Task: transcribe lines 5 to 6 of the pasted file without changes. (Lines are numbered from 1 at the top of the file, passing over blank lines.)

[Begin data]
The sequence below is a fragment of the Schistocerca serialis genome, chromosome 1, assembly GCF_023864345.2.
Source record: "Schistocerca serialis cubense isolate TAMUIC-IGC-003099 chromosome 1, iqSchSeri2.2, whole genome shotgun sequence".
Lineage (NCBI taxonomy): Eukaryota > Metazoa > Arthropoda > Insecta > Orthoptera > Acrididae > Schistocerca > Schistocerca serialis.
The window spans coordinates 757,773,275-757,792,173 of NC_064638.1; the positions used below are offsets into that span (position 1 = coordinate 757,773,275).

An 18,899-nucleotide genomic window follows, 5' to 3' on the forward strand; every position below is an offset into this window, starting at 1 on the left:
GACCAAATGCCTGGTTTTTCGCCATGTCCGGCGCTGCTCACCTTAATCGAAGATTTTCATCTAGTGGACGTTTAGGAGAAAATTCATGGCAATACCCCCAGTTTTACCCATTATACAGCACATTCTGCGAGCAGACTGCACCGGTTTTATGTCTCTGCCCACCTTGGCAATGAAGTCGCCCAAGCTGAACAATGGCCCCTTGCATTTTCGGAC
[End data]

An 18,899-nucleotide genomic window follows, 5' to 3' on the forward strand; every position below is an offset into this window, starting at 1 on the left:
GACCAAATGCCTGGTTTTTCGCCATGTCCGGCGCTGCTCACCTTAATCGAAGATTTTCATCTAGTGGACGTTTAGGAGAAAATTCATGGCAATACCCCCAGTTTTACCCATTATACAGCACATTCTGCGAGCAGACTGCACCGGTTTTATGTCTCTGCCCACCTTGGCAATGAAGTCGCCCAAGCTGAACAATGGCCCCTTGCATTTTCGGAC